Violence against women remains one of the most pervasive human rights violations in the world today, and it permeates every society, at every level. Such violence is considered a systemic, widespread and pervasive human rights violation, experienced largely by women because they are women. Yet at the international level, there is a gap in the legal protection of women from violence. There is currently no binding international convention that explicitly prohibits such violence; or calls for its elimination; or, mandates the criminalisation of all forms of violence against women.
This book critically analyses the treatment of violence against women in the United Nations system, and in three regional human rights systems. Each chapter explores the advantages and disadvantages coming from the legal instruments, the work of the monitoring systems, and the resulting findings and jurisprudence. The book proposes that the gap needs to be addressed through a new United Nations Convention on the Elimination of All Forms of Violence against Women, or alternatively an Optional Protocol to the Convention on the Elimination of all Forms of Discrimination against Women. A new Convention or Optional Protocol would be part of the transformative agenda that is needed to normatively address the promotion of a life free of violence for women, the responsibility of states to act with due diligence in the elimination of all forms of violence against all women, and the systemic challenges that are the causes and consequences of such violence.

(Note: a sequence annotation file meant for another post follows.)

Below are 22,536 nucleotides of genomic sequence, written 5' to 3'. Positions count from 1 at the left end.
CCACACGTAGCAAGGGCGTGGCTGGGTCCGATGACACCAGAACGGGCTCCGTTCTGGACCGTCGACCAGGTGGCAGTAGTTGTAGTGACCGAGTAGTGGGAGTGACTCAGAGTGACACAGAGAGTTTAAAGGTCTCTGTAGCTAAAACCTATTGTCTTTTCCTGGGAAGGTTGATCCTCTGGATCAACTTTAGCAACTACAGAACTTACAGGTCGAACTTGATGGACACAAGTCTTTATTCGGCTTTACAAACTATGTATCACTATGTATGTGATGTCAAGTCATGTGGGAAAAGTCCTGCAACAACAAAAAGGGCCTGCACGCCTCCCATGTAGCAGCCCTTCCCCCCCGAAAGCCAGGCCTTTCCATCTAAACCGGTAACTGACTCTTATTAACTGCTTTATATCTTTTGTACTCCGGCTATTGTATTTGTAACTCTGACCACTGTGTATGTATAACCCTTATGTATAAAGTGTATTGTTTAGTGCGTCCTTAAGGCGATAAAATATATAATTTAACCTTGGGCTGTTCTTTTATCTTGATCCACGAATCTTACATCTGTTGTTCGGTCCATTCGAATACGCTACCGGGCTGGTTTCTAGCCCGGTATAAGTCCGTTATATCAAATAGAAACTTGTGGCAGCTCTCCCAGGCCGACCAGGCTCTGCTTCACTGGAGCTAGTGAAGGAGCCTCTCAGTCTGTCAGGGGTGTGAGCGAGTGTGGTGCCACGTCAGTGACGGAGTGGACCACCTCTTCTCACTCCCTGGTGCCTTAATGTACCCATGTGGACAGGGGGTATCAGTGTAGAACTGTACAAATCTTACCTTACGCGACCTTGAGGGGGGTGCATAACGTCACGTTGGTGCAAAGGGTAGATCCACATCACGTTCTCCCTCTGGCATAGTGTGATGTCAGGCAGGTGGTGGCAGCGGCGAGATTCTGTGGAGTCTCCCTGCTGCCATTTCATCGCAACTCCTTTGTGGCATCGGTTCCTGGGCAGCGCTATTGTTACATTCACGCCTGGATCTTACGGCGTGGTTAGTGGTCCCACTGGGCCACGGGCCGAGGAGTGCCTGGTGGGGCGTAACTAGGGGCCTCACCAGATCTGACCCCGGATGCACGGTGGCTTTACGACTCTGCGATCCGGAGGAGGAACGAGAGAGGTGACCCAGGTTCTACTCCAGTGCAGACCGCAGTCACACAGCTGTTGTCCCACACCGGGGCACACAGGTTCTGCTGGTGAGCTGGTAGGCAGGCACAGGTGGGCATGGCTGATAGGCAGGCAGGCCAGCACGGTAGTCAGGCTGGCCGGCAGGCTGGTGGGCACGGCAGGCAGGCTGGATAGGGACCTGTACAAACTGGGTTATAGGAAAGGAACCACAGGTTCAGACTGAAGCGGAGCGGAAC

1. Introduction: Violence against Women and the Need for International Law (Aisha Gill); 2. Chapter 1: The Importance of International Law and Institutions (Jackie Jones); 3. Chapter 2: Exploring the Consequences of the Normative Gap in Legal Protections Addressing Violence against Women (David Richards and Jillienne Haglund); 4. Chapter 3: Normative Developments on Violence against Women in the United Nations System (Rashida Manjoo); 5. Chapter 4: The African Human Rights System: Challenges and Potential in Addressing Violence against Women in Africa (Nicholas Wasonga Orago and Maria Nassali); 6. Chapter 5: The European System: Convention on Human Rights (ECHR) and The Council of Europe Convention on Violence against Women and Domestic Violence (Istanbul Convention) (Jackie Jones); 7. Chapter 6: Violence against Women: Normative Developments in the Inter-American Human Rights System (Caroline Bettinger-Lopez); 8. Chapter 7: Closing the Normative Gap in International Law on Violence against Women: Developments, Initiatives and Possible Options (Rashida Manjoo); 9. Index
This series explores human right law's place within the international legal order, offering much-needed interdisciplinary and global perspectives on human rights' increasingly central role in the development and implementation of international law and policy.
Human Rights and International Law is committed to providing critical and contextual accounts of human rights' relationship with international law theory and practice. To achieve this, volumes in the series will focus on major debates in the field, looking at how human rights impacts on areas as diverse and divisive as security, terrorism, climate change, refugee law, migration, bioethics, natural resources and international trade.
Exploring the interaction, interrelationship and potential conflicts between human rights and other branches of international law, books in the series will address both historical development and contemporary contexts, before outlining the most urgent questions facing scholars and policy makers today.